"California Broken other covert 19 record asked. CBS is making Goldsby reports the single day death toll hit another high. There were 585 more covert 19 deaths in the state on New Year's Eve, which is a new single day record for deaths in California during the pandemic. It's tragic, but it is exactly what experts were expecting. Because so many people traveled and gathered for Thanksgiving. You go back to Thanksgiving, which was on the 25th of November. We expect to start seeing the deaths rise sometime right after Christmas, and that's exactly what we're seeing here on New Year's Day. So John Sorts Berg, clinical professor emeritus at UC Berkeley School of Public Health and the Division of Infectious Diseases, says We can extrapolate that the same thing will happen about a month from now. Have you seen the Christmas effect? So what we might see is that the death might start to drop a little bit. For a few days or maybe a week. But then, unfortunately, they're going to start rising again sometime in the third week or so of the of January of this month. He says he believes, as do other experts. That January will be the very darkest period of the pandemic, with cases easing by February because there are no major holidays in January and then really dropping off, he says in March When more people will be vaccinated, Making gold

Goldsby John Sorts Berg California Uc Berkeley School Of Public H CBS Division Of Infectious Disease
Applications and Impact of CRISPR/CAS9 in Bioprocessing

Cell Culture Dish Podcast

05:48 min | 3 weeks ago

Applications and Impact of CRISPR/CAS9 in Bioprocessing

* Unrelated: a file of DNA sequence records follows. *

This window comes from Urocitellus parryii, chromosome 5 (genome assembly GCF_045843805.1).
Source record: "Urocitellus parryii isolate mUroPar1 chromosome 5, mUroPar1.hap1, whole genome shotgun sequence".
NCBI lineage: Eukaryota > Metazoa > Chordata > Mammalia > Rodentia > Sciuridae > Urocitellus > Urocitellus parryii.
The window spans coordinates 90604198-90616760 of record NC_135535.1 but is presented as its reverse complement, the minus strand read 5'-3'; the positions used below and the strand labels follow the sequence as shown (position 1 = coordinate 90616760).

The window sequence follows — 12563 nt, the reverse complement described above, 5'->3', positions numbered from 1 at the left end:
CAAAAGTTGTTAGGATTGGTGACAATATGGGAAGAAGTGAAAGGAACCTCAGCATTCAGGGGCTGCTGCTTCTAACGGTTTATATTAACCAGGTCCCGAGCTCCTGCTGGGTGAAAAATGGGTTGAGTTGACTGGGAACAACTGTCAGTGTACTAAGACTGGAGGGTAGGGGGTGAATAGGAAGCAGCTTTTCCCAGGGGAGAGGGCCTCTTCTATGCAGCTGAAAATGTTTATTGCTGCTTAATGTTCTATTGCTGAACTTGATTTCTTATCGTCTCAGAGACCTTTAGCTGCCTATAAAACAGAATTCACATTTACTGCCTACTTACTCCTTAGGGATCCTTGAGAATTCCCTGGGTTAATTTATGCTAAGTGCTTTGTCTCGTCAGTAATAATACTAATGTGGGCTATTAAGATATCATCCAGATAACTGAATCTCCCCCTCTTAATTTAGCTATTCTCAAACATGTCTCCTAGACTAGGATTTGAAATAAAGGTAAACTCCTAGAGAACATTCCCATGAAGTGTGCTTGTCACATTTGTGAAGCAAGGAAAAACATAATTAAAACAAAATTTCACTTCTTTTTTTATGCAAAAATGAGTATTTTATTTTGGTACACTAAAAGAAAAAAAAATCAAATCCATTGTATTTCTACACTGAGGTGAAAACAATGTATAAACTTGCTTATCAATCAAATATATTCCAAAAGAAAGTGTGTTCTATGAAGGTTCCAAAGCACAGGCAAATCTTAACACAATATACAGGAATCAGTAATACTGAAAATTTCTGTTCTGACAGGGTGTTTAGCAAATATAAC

"Today. I'm joined by fanling. Wong director of cell line development and protein sciences and zane starkey wolf director of corporate development from wishy biologics. I'm excited to be speaking with both of you. Today about crisper cast nine technology and its possibilities in the discovery and development biopharmaceuticals. We will also conduct a deep dive on its potential impact on bioprocessing and bio manufacturing. Welcome fanling and zane to the podcast. Zinke randy glad to be here. Thank you brandy before we get too far and because of our audience is quite diverse with regards to their experiences in life sciences. Fenland could you please provide some background on. Crisper cast nine as molecular biology. Gene editing tool. Yeah sure so christmas. Nineteen action system is actually adapted from a natural procure arctic defense mechanism to bacteria to simplify. What could spec assistant can do is took leave the face she and i was. It has been incorporated into the bacteria routine on so that to keep the fate from reproducing. Crisper is actually akron stands for clusters servers regularly interspace. Shot had a dramatic repeats and kissed by the most well well-researched variant of the class outcasts nucleus. Which has been used within the gene editing function. So i think the research community have actually adapted this mechanism to revolutionize how we perform the genetic modifications Not only in pro arctic. But or so. You can arctic sales since the system was first published and zane i know from our previous conversations that you were saying that crisper casts has an intriguing origin. Would you be able to elaborate. Yes interesting research can be found on crisper that dates back to the late. Eighty s Other work has been conducted throughout the first decade of the two thousand however it wasn't until two thousand twelve that two pivotal research papers were published in the journal. Science one by jennifer down nov uc berkeley and manual shopping chair of the university of vienna and then another pianist by doctors cross unanimous and sickness at vilnius university. All demonstrating the use of bacterial. Crisper cast nine as simple programmable. Gene editing jewel. But i know that the story doesn't stop there does it no. It certainly does not in less than a year in two thousand thirteen. The labs of dr fung jong and will chong of the burden student. Mit dr george. Church's lab at harvard reported success in adapting. Crisper cast nine for genome editing in your area cells and both mouse and human cells. And i know that we could really spend an entire podcast. Just on the history of crisper so i wanted to stay focused on the technology here. There's been a lot of excitement since discovery about this molecular biology tool. Can you explain why. Sure the remarkable functionality of this tool is that it allows scientists to target specific locations within the genetic code of an organism to cut out or replace a segment of dna due to the high specificity and exactness of utility. The applications have far reaching potential. And it has already become a much to walks game changer. In many fields of life science because it enables efficient cost effective and precision gene. Editing that has a wide utility for development of biological therapeutics including so and gene therapy disease modeling diagnostics agriculture industrial biology and more. And this has me thinking just about alternatives to crisper casts altogether Are there other ways to edit genomes. And if so what makes a crisper cast so much better. Great question brandy many of the other gene editing systems utilize today such as zinc finger. Nicholas's talons the use of mega nick. Liaises or other by all vectors like a. Iv compared with christopher cast nine are in the end very complex and time intensive often requiring many more steps and thus are more costly as well also and this may be greatest benefit. Is that crisper chess. Nine as a low off target affects profile which again makes it an ideal gene. Editing tool justify along with that. I've read many Recent advances using crisper technologies. Could you elaborate a little bit on those. The advances are extensive and continuous. We speak one example includes crisper a crisper i which are techniques to up and down regulate gene expression using dead cast nine dead cast nine removed the nucleus capability of cast nine but still allows for the targeted binding to a double stranded. Dna sequence of interest using the highway. Specific guide are a that is one of the cornerstones of crisper genome editing. I'd like to add that another application. It's a using crisper for hamas directed repel or so called a the are so this technique in simple terms can repel a double stranded. Dna break which is very important for genus ability. But what does the crisper made. Sdr can do is that. It cannot only to repel a break. But or so crew. Eight the break and then replace it with a small mutation or as elijah sequences so this techniques have actually substantially opened ability or researchers to make gino added more quickly and more efficiently